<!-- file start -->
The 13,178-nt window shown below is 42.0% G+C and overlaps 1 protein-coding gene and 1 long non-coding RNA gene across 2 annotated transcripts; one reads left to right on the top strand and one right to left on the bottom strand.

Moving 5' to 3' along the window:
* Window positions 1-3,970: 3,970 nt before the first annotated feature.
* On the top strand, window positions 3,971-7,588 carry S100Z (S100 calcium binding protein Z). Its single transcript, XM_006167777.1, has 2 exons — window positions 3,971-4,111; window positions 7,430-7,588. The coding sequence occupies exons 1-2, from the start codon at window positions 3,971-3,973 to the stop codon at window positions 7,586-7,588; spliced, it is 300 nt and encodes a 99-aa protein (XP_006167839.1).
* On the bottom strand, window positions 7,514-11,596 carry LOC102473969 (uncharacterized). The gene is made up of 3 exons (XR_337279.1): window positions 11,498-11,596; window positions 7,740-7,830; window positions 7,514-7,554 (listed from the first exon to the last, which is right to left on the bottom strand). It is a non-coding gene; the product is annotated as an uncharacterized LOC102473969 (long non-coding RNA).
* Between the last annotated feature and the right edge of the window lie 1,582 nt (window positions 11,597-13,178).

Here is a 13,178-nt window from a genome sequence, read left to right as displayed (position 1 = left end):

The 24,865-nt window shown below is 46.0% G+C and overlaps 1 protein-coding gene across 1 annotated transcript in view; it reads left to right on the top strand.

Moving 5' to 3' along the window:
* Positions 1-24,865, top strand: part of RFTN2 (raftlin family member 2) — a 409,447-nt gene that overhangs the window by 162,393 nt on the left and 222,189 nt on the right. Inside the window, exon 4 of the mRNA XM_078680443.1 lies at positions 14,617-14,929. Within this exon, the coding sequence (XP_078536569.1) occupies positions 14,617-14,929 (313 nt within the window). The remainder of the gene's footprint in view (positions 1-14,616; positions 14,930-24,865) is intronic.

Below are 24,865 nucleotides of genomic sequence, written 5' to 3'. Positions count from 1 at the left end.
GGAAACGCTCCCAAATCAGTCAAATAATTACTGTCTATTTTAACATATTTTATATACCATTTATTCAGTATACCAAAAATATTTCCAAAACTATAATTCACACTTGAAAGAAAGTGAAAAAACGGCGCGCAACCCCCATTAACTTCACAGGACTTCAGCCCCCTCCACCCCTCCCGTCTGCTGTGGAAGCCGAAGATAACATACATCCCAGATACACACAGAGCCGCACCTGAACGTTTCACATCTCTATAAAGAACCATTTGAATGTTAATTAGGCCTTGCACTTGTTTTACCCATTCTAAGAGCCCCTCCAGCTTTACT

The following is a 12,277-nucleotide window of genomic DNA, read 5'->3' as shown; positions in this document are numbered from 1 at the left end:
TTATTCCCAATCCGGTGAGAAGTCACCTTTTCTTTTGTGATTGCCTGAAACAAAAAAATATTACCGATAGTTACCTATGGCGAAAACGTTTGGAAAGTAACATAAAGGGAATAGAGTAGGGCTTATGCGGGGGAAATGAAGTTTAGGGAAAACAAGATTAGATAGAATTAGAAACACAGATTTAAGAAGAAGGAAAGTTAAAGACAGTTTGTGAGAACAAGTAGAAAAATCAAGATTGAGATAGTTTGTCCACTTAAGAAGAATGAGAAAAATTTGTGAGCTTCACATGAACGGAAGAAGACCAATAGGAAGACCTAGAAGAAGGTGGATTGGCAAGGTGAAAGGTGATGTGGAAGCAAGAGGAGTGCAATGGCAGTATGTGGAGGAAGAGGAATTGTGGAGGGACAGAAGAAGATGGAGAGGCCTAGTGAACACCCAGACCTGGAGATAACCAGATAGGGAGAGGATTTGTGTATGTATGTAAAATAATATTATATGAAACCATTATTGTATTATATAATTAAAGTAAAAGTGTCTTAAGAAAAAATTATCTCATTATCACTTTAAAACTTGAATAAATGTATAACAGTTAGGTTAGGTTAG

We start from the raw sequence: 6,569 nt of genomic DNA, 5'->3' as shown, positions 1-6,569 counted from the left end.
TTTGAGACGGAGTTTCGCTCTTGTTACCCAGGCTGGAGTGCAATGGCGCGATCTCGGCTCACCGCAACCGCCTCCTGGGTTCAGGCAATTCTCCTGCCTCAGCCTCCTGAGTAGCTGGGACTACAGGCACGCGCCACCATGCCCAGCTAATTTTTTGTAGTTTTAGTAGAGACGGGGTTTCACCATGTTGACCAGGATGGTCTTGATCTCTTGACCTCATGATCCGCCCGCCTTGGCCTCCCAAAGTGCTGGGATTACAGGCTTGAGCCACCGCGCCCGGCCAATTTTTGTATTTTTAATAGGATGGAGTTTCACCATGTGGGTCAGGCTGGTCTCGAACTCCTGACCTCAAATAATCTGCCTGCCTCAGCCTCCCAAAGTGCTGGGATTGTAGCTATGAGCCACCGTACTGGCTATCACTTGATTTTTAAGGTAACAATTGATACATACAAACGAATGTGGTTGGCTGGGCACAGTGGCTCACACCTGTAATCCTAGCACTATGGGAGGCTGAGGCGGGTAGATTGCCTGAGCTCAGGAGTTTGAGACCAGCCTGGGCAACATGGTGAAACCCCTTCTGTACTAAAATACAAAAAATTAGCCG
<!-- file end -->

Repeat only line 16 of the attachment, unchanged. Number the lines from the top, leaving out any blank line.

TTTGAGACGGAGTTTCGCTCTTGTTACCCAGGCTGGAGTGCAATGGCGCGATCTCGGCTCACCGCAACCGCCTCCTGGGTTCAGGCAATTCTCCTGCCTCAGCCTCCTGAGTAGCTGGGACTACAGGCACGCGCCACCATGCCCAGCTAATTTTTTGTAGTTTTAGTAGAGACGGGGTTTCACCATGTTGACCAGGATGGTCTTGATCTCTTGACCTCATGATCCGCCCGCCTTGGCCTCCCAAAGTGCTGGGATTACAGGCTTGAGCCACCGCGCCCGGCCAATTTTTGTATTTTTAATAGGATGGAGTTTCACCATGTGGGTCAGGCTGGTCTCGAACTCCTGACCTCAAATAATCTGCCTGCCTCAGCCTCCCAAAGTGCTGGGATTGTAGCTATGAGCCACCGTACTGGCTATCACTTGATTTTTAAGGTAACAATTGATACATACAAACGAATGTGGTTGGCTGGGCACAGTGGCTCACACCTGTAATCCTAGCACTATGGGAGGCTGAGGCGGGTAGATTGCCTGAGCTCAGGAGTTTGAGACCAGCCTGGGCAACATGGTGAAACCCCTTCTGTACTAAAATACAAAAAATTAGCCG